After another breakfast at the Inn that couldn’t be beat, and a shorter walk with the dog, we headed out to Great Barrington to check out Asia Barong, purported to be “the leading supplier of sculpture, furniture, and fine art from Asia” and “LARGEST ASIAN STORE IN AMERICA.” It looks unprepossessing, sitting on a state road next to Napa and across from a small Sears store, but there’s a literal boatload crammed into that space, inside and out — about 50,000 pieces if you believe the advertising, and that doesn’t include the many annotated photographs of the owners in various locales, or the numerous newspaper clippings, citations of merit, signs imploring you to buy paper shirts to burn for deceased progenitors (“Have you honored your ancestors lately?”), and so on. We wandered, a little spellbound, for about 45 minutes.
From there, we drove a mile or two into the town centre of Great Barrington. We were thinking of eating there, and there are many good restaurants to choose from, but neither of us was particularly hungry yet and the dog needed checking, so we stopped, strolled, and bought a croissant for lunch at a coffee shop, and cheese, olives and Marcona almonds at Rubiner’s Cheesemongers. Hauled it all back to the Inn and commenced our repast.
Later that same day … we decided to visit Edith Wharton’s old stomping grounds, The Mount, in Lenox. The rain was holding off so I took advantage of the weather to get in a speedy walk while T. got the dog sorted; I made it about 2 miles towards my destination in less than 30 minutes, before T. picked me up and drove us the last mile or so.
The Mount, modelled on a Palladian-style English country house with classical European influences, was built in 1901-1902 for about $80K — including stables and gatehouse but not gardens, which were another $50K and which were designed mainly by Wharton herself — and has been steadily renovated since Edith Wharton Restoration was founded in 1980. The main rooms are finished, while the bedroom renovations and kitchen are still underway (but quite presentable). Renovations to the house and grounds so far have cost about $3 million, with the garden restoration, begun in 2001, accounting for $500,000 of that.
We decided to do the garden tour first, then the house. Both tours were well-guided and interesting, though gardens always trump houses for me.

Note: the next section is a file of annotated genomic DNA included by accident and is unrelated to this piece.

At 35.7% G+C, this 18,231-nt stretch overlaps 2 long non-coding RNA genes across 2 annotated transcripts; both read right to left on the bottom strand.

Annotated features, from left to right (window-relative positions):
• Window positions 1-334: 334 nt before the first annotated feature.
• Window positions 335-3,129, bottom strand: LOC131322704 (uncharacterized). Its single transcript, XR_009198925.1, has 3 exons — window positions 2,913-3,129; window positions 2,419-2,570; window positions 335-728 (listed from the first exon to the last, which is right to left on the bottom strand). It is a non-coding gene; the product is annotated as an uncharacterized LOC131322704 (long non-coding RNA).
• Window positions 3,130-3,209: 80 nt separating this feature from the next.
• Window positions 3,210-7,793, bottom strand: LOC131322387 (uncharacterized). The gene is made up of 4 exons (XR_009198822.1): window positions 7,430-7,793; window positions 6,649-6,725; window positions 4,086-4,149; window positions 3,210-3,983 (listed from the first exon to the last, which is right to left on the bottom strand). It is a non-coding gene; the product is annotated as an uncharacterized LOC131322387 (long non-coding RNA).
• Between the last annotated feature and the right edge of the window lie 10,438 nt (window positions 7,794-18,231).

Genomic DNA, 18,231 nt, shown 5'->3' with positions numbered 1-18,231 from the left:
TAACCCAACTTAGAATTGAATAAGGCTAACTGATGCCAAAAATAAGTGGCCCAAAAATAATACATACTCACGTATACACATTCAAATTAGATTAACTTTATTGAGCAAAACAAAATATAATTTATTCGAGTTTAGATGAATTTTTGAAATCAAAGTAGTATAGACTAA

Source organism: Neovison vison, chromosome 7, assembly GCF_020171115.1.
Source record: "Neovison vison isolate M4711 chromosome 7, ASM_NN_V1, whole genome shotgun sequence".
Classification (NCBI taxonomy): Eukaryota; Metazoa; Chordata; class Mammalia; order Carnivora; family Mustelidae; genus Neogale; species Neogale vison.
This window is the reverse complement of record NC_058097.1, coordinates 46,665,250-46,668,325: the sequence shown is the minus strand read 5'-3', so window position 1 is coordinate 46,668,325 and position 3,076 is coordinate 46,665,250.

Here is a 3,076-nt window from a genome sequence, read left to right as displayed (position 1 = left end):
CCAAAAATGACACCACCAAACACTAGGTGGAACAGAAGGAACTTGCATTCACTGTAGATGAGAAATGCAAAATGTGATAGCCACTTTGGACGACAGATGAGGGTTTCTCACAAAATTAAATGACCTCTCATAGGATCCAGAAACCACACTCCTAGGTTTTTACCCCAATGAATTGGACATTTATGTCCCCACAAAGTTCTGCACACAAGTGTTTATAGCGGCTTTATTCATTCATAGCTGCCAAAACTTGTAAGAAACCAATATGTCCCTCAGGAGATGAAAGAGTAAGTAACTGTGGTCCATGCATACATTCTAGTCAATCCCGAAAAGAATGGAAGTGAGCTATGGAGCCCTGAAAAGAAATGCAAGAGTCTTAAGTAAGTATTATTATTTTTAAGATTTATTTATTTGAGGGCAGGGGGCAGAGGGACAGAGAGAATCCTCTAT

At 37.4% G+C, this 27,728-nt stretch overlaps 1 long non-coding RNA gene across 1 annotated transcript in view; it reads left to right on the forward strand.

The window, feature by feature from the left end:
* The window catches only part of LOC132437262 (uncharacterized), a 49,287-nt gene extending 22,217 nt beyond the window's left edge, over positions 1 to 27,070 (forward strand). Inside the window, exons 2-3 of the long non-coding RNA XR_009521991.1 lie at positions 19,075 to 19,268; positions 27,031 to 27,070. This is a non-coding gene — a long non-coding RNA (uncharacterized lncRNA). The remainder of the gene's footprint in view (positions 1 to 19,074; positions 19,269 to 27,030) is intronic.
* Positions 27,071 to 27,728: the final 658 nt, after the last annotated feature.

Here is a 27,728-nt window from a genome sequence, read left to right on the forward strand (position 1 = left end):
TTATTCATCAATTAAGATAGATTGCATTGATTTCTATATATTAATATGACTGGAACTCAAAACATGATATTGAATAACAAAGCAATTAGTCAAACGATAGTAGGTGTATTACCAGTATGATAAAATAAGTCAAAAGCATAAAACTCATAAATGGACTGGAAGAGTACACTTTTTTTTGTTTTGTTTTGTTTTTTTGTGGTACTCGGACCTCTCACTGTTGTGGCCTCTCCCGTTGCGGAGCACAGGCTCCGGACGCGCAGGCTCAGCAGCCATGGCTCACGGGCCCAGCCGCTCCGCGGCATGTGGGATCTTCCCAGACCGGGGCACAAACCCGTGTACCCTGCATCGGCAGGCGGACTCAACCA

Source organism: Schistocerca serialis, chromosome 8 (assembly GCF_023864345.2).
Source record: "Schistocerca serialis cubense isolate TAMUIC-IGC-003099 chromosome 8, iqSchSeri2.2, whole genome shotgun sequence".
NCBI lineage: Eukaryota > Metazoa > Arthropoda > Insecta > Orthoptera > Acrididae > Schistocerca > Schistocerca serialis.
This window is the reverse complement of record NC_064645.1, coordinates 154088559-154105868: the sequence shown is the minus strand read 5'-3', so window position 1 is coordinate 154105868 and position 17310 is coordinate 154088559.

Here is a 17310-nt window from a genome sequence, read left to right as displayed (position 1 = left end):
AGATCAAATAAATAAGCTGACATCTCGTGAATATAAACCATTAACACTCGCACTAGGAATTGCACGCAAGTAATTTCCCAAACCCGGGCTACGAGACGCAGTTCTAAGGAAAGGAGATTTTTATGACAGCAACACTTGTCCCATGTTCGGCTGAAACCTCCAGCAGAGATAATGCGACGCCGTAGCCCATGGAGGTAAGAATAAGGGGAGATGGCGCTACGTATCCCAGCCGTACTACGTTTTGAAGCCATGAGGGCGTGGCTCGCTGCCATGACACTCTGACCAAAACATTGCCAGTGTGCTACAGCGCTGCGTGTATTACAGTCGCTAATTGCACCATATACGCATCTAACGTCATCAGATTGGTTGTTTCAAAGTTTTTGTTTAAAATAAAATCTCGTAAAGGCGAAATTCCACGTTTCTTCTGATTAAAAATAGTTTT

From the house and terrace, the gardens grow progressively less formal: first two rectangular lawns, then down a level is the lime walk (linden trees) which leads on one end to a shady Italian ‘white’ garden with a rock fountain, pergola, white astilbe, hosta and other plantings, and climbing white hydrangea on the stone walls, and at the other end to a French flower garden, with another water feature and formal perennial, annual and bulb plantings. Beyond these is a small stream and a more naturalised setting, eventually leading to the woods, which are planted predominantly with five kinds of ferns and periwinkle (myrtle) as a ground cover.
After a stop back at the Inn for tea on the front porch …
… we headed off to Glendale (very close to Stockbridge) for a fantastic dinner at Viva, a Spanish tapas restaurant. Like Rouge, the predominant colour is red and (unlike Rouge) the theme is bullfighting. One of my favourite foods all week were the alcachofas a la Romana here — fried artichokes, with lemon thyme aioli. So. good.
We also had a bottle of wine and the croquetas cremosas (potato mushroom croquettes with a sherry mushroom sauce), gambas al ajillo (shrimp in garlic, lemon, white wine sauce), the tortilla Espanola (potato frittata), and jamon serrano con queso (Serrano ham with Idiazabel cheese). The portions again were grand, a great value for the money, and the service was very good.
Besides the food, the other excitement that night was that another diner’s car (a Honda) began to roll away from its parking spot. “Away” as in downhill, toward the road. I noticed it moving because I had earlier noticed the driver come in to meet a guy who had walked around the restaurant from the back and who for about 15 minutes had been sitting on the front steps reading a pamphlet; I had seen her park her car, aligned with the other cars. Then, suddenly, I noticed from the corner of my eye that it was not aligned, by a couple of yards. I mentioned this to T, who had a better view of it. He watched it and after a minute or two, he said, I think it is moving. I ran over and told her and she ran out and re-set the parking brake. Disaster averted.
And time for us to head home for bed.
Our continuing adventures on Mon-Wed. to come.